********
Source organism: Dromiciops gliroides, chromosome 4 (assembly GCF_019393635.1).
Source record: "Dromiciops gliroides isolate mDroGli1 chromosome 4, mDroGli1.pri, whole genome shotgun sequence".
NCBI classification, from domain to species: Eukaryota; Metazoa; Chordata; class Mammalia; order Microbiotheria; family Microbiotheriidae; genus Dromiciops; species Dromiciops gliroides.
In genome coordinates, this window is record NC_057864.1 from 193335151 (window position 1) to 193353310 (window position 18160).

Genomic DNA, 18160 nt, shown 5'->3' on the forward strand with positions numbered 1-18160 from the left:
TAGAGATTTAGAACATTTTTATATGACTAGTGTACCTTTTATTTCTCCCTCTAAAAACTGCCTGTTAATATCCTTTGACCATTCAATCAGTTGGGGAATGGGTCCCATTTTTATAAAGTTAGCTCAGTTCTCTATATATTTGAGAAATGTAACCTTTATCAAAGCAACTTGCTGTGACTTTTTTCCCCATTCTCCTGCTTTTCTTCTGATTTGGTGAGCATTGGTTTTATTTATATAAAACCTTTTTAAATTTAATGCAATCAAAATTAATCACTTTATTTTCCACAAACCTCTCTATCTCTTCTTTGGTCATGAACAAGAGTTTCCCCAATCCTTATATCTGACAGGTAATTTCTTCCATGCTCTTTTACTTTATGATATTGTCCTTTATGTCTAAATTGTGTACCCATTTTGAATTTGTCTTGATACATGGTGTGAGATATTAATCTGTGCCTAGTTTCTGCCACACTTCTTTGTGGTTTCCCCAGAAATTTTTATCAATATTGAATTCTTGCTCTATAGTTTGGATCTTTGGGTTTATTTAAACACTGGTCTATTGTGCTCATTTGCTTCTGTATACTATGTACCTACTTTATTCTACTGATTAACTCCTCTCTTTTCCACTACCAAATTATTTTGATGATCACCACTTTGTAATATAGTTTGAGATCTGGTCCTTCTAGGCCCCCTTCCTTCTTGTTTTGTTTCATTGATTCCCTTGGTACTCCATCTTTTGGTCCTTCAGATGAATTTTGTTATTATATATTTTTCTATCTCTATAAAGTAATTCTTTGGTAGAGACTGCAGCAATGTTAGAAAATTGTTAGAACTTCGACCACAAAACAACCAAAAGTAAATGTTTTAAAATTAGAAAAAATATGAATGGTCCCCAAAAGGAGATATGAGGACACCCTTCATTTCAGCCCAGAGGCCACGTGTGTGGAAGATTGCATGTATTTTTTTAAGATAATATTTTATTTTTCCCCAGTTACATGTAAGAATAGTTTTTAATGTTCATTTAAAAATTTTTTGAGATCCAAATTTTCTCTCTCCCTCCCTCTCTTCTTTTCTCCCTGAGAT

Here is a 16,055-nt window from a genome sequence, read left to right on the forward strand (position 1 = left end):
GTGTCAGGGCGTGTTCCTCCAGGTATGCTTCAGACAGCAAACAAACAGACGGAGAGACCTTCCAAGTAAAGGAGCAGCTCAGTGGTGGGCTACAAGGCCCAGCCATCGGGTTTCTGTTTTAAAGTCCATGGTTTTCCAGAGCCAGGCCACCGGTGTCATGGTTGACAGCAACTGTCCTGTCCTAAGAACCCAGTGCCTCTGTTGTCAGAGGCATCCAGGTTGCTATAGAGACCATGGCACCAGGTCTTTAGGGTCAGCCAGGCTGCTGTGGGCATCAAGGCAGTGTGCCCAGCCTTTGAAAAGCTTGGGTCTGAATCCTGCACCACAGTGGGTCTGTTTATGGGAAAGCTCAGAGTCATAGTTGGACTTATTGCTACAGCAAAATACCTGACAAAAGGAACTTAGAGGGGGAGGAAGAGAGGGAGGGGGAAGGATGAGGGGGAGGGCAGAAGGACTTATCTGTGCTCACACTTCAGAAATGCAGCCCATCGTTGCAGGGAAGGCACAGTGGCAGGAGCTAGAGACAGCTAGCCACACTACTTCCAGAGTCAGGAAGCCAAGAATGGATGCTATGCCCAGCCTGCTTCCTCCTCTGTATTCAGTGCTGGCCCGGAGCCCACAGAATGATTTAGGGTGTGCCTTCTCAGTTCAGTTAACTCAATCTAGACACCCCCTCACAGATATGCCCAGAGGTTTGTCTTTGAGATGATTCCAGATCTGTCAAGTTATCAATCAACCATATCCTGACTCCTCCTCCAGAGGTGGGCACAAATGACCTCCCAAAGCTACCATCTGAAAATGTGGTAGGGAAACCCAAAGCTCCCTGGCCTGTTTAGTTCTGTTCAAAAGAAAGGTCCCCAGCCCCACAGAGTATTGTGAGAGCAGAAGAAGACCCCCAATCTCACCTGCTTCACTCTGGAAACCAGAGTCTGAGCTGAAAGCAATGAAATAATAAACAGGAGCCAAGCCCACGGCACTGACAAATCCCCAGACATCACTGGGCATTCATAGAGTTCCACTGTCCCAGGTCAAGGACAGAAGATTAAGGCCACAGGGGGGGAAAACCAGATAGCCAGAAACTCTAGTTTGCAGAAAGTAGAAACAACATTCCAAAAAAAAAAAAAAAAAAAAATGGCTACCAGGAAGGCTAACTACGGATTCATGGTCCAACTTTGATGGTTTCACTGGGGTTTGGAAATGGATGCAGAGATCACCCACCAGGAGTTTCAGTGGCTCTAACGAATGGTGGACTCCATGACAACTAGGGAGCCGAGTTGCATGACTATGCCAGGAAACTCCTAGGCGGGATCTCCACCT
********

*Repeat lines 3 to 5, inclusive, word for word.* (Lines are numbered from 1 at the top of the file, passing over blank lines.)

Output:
NCBI classification, from domain to species: Eukaryota; Metazoa; Chordata; class Mammalia; order Microbiotheria; family Microbiotheriidae; genus Dromiciops; species Dromiciops gliroides.
In genome coordinates, this window is record NC_057864.1 from 193335151 (window position 1) to 193353310 (window position 18160).

Genomic DNA, 18160 nt, shown 5'->3' on the forward strand with positions numbered 1-18160 from the left: